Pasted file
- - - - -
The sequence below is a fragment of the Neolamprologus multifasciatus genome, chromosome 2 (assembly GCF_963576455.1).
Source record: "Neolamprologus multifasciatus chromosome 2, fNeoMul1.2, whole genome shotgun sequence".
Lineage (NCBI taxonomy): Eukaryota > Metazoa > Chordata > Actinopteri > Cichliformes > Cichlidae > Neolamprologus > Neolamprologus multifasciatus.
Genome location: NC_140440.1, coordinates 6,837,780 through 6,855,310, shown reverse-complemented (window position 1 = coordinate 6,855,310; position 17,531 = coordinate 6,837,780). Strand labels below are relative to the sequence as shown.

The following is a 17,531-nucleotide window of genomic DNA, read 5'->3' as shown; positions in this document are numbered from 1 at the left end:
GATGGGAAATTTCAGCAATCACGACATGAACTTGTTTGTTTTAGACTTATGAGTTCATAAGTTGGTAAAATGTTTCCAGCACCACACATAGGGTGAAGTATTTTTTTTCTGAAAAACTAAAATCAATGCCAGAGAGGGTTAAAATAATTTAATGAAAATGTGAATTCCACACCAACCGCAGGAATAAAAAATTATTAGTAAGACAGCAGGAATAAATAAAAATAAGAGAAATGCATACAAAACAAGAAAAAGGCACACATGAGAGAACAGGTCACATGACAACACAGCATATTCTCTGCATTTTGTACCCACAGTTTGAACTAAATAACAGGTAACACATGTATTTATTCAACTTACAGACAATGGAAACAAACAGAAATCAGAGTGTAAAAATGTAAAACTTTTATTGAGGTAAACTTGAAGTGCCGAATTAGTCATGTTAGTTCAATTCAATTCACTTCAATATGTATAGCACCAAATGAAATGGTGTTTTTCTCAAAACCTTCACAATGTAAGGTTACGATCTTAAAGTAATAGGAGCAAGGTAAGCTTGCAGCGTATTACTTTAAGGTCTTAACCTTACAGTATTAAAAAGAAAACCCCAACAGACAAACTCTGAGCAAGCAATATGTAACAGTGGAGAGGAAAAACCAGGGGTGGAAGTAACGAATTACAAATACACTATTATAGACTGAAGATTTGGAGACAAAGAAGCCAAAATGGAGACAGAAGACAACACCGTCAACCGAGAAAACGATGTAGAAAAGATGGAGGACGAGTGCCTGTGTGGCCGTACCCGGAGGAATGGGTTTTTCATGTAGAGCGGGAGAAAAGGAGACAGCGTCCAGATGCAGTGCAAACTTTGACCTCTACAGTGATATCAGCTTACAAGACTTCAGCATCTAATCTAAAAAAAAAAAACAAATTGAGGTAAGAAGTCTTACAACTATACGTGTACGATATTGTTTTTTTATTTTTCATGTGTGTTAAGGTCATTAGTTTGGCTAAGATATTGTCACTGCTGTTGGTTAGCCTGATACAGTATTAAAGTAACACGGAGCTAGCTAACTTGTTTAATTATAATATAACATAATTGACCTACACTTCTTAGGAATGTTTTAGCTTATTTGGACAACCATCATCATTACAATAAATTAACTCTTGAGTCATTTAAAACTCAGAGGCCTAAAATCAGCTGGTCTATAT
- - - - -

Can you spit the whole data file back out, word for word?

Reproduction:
The sequence below is a fragment of the Neolamprologus multifasciatus genome, chromosome 2 (assembly GCF_963576455.1).
Source record: "Neolamprologus multifasciatus chromosome 2, fNeoMul1.2, whole genome shotgun sequence".
Lineage (NCBI taxonomy): Eukaryota > Metazoa > Chordata > Actinopteri > Cichliformes > Cichlidae > Neolamprologus > Neolamprologus multifasciatus.
Genome location: NC_140440.1, coordinates 6,837,780 through 6,855,310, shown reverse-complemented (window position 1 = coordinate 6,855,310; position 17,531 = coordinate 6,837,780). Strand labels below are relative to the sequence as shown.

The following is a 17,531-nucleotide window of genomic DNA, read 5'->3' as shown; positions in this document are numbered from 1 at the left end:
GATGGGAAATTTCAGCAATCACGACATGAACTTGTTTGTTTTAGACTTATGAGTTCATAAGTTGGTAAAATGTTTCCAGCACCACACATAGGGTGAAGTATTTTTTTTCTGAAAAACTAAAATCAATGCCAGAGAGGGTTAAAATAATTTAATGAAAATGTGAATTCCACACCAACCGCAGGAATAAAAAATTATTAGTAAGACAGCAGGAATAAATAAAAATAAGAGAAATGCATACAAAACAAGAAAAAGGCACACATGAGAGAACAGGTCACATGACAACACAGCATATTCTCTGCATTTTGTACCCACAGTTTGAACTAAATAACAGGTAACACATGTATTTATTCAACTTACAGACAATGGAAACAAACAGAAATCAGAGTGTAAAAATGTAAAACTTTTATTGAGGTAAACTTGAAGTGCCGAATTAGTCATGTTAGTTCAATTCAATTCACTTCAATATGTATAGCACCAAATGAAATGGTGTTTTTCTCAAAACCTTCACAATGTAAGGTTACGATCTTAAAGTAATAGGAGCAAGGTAAGCTTGCAGCGTATTACTTTAAGGTCTTAACCTTACAGTATTAAAAAGAAAACCCCAACAGACAAACTCTGAGCAAGCAATATGTAACAGTGGAGAGGAAAAACCAGGGGTGGAAGTAACGAATTACAAATACACTATTATAGACTGAAGATTTGGAGACAAAGAAGCCAAAATGGAGACAGAAGACAACACCGTCAACCGAGAAAACGATGTAGAAAAGATGGAGGACGAGTGCCTGTGTGGCCGTACCCGGAGGAATGGGTTTTTCATGTAGAGCGGGAGAAAAGGAGACAGCGTCCAGATGCAGTGCAAACTTTGACCTCTACAGTGATATCAGCTTACAAGACTTCAGCATCTAATCTAAAAAAAAAAAACAAATTGAGGTAAGAAGTCTTACAACTATACGTGTACGATATTGTTTTTTTATTTTTCATGTGTGTTAAGGTCATTAGTTTGGCTAAGATATTGTCACTGCTGTTGGTTAGCCTGATACAGTATTAAAGTAACACGGAGCTAGCTAACTTGTTTAATTATAATATAACATAATTGACCTACACTTCTTAGGAATGTTTTAGCTTATTTGGACAACCATCATCATTACAATAAATTAACTCTTGAGTCATTTAAAACTCAGAGGCCTAAAATCAGCTGGTCTATAT